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It’s an unusual looking photograph that got Anthony Weiner into trouble. It apparently depicts the congressman’s underwear bulging from an erection. On May 27 Weiner sent a link to the photo via twitter to a 21 year old woman. And so the ‘Weinergate’ scandal unfolds. It is difficult to determine Weiner’s motivation for sending the photograph to one of his ‘followers’ but, for the sake of argument, here the photograph clearly fulfills the function to communicate a message. On a primordial basis, Weiner communicates to his follower that he is a man and that his body functions as nature intends to. Yet this message is also slightly coded as the photograph is taken from an odd angle and upside down. The photograph thus becomes a type of visual game, alluding to a bodily function while not disclosing it entirely.
While Weiner initially denied sending the link to the photograph, claiming that his twitter account was hacked, the photo scandal was still unfolding. On June 6 a photograph emerges which depicts Weiner’s shirtless torso. This image too appears to have been sent to a follower on twitter. Yet it is the background of the image that I find most intriguing. While Weiner was careful not to depict his face, in the background there are several photographs that reveal his identity. In one image Weiner can be seen meeting Hilary Clinton. Other images in the background show Weiner with his wife, with his family and friends. Here, the collection of family photographs fulfills the function of communicating that Weiner wishes to be perceived as a family man, embedded in a community, with friends in high places. It is the type of image a politician nurtures for decades and then loses in seconds. ‘Exposed’ the newspaper headlines read. It is not a coincidence that ‘exposure’ is also a photographic terminology. In other words, the photograph is a crucial aspect, if not the determining factor, in the scandal itself.
The Chris Lee photo scandal unfolding only three months earlier, in February 2011, evokes some startling similarities with Weiner’s case. Both Lee and Weiner are congressmen from New York, Lee is 47, and Weiner 46 years of age, they are both married, Lee has one child, while Weiner’s wife is expecting a child at the moment. The most intriguing similarity is not however some biographical detail but in what the photographs depicts: both Lee and Weiner appear to be proud of their bodies, tensing their muscles as they photograph their shirtless torso. They are men who perhaps go to the gym on a regular basis and work out. Lee and Weiner use the photographic self-representation and performance to the camera as an opportunity to present their otherwise fully dressed bodies. In a sense, the ideological turf for the photo scandal is not necessarily in what it depicts, but the contrast it creates in comparison to the public image of the person depicted. In the construction of a photo scandal and the parallel destruction of a politician’s public image, the question as to whom the images were sent to and for what reason is crucial. Lee sent the photograph of his shirtless torso to a transsexual he met on Craigslist. Embarrassed and humiliated he resigned shortly after the scandal hit the headlines. Weiner meanwhile sent his photographs to female followers on twitter. He is, at the time of writing, still clinging on to his job.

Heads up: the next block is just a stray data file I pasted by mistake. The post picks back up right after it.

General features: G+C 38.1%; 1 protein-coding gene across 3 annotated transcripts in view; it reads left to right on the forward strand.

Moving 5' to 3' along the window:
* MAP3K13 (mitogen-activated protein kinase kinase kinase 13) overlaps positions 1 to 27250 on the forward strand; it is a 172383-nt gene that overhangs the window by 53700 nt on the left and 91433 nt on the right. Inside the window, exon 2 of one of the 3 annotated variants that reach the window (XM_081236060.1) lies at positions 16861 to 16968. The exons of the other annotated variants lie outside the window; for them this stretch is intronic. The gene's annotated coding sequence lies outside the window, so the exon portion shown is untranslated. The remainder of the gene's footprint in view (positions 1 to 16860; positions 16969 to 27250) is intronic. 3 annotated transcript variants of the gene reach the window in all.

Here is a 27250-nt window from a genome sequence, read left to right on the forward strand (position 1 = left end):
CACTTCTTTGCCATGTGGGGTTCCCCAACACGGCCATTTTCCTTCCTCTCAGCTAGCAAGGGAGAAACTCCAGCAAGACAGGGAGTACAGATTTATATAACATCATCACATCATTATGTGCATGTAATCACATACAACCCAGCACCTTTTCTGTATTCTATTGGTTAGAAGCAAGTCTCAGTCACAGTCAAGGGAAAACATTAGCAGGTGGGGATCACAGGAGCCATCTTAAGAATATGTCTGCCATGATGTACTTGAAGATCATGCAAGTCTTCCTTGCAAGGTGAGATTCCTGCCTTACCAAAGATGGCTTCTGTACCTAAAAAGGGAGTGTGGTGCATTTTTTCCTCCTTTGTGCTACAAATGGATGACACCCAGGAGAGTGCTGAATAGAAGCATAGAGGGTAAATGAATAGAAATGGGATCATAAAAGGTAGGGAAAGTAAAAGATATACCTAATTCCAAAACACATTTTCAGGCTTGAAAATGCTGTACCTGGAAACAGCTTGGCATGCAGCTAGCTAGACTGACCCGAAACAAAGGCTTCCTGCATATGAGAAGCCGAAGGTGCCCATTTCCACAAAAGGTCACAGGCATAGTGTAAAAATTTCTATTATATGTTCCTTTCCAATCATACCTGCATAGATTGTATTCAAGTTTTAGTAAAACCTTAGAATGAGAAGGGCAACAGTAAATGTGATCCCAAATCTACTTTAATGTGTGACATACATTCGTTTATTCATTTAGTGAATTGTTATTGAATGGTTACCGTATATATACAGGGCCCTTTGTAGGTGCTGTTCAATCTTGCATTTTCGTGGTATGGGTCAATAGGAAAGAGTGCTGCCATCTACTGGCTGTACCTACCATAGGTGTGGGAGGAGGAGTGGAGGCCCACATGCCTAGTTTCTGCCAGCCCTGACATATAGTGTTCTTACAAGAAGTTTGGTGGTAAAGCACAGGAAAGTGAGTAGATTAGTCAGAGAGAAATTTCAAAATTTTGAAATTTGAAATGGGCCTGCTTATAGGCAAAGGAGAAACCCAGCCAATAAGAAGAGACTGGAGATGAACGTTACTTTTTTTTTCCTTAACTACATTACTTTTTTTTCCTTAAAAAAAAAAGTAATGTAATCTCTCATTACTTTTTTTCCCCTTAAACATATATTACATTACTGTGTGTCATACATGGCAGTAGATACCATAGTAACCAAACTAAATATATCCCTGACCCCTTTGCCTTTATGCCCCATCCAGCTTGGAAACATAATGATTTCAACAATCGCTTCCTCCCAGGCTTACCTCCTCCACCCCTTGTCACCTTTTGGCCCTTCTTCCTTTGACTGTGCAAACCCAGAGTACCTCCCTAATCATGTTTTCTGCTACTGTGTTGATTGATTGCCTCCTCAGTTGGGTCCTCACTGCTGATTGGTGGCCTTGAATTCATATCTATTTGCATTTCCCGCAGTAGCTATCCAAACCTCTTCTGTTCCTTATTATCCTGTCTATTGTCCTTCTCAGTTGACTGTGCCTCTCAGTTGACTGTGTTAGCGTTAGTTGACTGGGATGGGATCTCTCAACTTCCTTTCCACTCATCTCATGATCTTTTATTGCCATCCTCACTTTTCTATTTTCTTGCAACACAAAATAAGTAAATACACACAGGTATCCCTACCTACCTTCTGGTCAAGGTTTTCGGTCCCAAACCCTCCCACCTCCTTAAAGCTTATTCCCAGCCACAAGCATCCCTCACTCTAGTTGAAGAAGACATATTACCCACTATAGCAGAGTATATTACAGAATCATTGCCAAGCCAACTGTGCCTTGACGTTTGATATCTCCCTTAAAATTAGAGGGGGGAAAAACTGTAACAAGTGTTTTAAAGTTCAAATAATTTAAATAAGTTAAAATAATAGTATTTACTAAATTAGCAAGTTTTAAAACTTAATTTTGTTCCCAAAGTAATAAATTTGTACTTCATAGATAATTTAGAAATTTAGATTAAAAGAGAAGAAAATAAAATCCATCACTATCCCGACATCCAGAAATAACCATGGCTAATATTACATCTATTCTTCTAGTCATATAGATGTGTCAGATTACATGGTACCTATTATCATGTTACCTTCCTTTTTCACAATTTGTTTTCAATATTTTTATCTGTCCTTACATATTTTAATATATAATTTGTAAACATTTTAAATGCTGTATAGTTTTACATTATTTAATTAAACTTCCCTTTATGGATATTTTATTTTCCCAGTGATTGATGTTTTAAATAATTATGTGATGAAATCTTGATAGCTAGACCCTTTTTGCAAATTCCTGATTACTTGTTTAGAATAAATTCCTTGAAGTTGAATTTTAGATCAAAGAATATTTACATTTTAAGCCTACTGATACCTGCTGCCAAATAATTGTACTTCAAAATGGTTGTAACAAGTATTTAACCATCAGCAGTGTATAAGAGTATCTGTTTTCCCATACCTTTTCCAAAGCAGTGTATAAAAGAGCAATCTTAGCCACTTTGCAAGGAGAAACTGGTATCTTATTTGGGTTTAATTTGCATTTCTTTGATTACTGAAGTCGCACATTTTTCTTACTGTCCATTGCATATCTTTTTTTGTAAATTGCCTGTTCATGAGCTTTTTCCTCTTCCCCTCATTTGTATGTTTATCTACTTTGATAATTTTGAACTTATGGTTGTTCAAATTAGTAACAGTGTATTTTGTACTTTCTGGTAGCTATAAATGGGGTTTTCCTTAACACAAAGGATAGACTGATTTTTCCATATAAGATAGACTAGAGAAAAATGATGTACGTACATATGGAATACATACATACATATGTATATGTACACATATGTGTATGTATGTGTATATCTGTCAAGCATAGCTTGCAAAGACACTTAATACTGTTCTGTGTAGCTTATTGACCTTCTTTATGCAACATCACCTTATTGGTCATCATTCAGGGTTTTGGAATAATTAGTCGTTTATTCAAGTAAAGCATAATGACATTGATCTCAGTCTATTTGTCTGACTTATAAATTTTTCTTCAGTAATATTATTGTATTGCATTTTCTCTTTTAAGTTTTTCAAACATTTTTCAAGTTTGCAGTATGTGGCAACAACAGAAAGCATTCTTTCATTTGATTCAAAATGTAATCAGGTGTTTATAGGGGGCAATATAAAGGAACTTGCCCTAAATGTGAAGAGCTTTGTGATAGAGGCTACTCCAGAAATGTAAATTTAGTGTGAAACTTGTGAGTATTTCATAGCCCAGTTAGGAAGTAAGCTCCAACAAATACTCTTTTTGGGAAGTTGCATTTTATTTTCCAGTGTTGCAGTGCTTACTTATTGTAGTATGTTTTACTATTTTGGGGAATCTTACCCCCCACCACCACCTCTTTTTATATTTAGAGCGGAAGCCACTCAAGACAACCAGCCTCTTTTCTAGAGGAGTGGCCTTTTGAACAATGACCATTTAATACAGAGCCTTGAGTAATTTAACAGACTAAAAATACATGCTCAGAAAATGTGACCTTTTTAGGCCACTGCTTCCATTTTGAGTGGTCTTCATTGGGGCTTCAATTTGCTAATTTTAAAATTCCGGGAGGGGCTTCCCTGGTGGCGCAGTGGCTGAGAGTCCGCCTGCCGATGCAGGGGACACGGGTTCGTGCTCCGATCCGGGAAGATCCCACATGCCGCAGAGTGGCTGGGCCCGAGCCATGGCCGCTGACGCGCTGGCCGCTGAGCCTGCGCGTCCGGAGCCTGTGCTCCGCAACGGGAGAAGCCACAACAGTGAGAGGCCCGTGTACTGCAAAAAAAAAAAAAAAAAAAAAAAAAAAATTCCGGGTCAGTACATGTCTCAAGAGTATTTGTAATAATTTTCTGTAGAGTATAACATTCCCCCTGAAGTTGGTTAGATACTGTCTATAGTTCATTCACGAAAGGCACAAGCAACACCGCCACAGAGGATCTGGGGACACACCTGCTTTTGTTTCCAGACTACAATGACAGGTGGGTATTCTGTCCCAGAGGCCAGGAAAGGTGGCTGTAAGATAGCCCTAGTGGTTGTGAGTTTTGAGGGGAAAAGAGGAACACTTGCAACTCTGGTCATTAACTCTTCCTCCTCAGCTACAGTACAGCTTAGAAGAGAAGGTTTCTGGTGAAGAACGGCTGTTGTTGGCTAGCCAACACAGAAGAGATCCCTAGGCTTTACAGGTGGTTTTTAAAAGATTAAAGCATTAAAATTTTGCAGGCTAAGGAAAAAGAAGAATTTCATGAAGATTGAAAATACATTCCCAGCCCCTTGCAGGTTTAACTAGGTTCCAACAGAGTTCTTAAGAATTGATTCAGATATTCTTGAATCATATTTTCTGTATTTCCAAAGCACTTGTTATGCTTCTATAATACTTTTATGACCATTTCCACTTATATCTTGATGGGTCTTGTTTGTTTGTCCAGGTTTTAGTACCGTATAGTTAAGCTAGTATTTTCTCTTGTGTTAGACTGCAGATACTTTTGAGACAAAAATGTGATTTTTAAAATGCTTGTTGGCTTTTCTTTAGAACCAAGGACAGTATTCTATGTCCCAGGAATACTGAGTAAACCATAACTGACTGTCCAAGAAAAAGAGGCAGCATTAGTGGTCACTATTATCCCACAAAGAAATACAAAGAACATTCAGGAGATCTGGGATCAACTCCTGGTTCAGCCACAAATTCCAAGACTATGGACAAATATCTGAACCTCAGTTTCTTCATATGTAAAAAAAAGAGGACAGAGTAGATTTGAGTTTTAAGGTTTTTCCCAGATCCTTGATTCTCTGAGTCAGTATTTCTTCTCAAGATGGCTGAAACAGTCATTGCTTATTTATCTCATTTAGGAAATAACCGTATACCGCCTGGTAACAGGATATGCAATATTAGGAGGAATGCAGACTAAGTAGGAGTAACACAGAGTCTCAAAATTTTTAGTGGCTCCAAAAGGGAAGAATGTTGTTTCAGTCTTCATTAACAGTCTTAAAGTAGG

The photographic self-representation of Lee and Weiner underlines that at all times the focus is on their own bodies. Perhaps they wish their bodies to be seen in certain ways by others (a virtual stranger, a ‘follower’, a random bystander). But I am willing to speculate that above all, the photographs are predominantly representative of how they wish to see their bodies themselves. Like Narcissus falling in love with his reflection, the photographs allude to a deeply embedded love with one’s self-image. In one of his most quoted passages, the French psychoanalyst Jacques Lacan writes:
“The mirror stage is a phenomenon to which I assign a twofold value. In the first place, it has historical value as it marks a decisive turning-point in the mental development of the child. In the second place, it typifies an essential libidinal relationship with the body image.”
While it is assumed that Lee’s and Weiner’s photographs are taken and distributed for sexual satisfaction supplied by others, Lacan’s formula suggests that this satisfaction can also be produced self-referentially. In other words, Lee and Weiner might photograph themselves for their own satisfaction. Similar to the mirror, the (digital) photograph is used to supply an almost immediate representation of the self. And this is perhaps the most scandalous aspect in the case of Lee and Weiner: that the photographs allude to a type of autoeroticism usually hidden away from the public. The photo scandal thus becomes representative for the immediacy of digital technologies, the instantaneity of social media but also the unrelenting allure of individuality explored via the internet.
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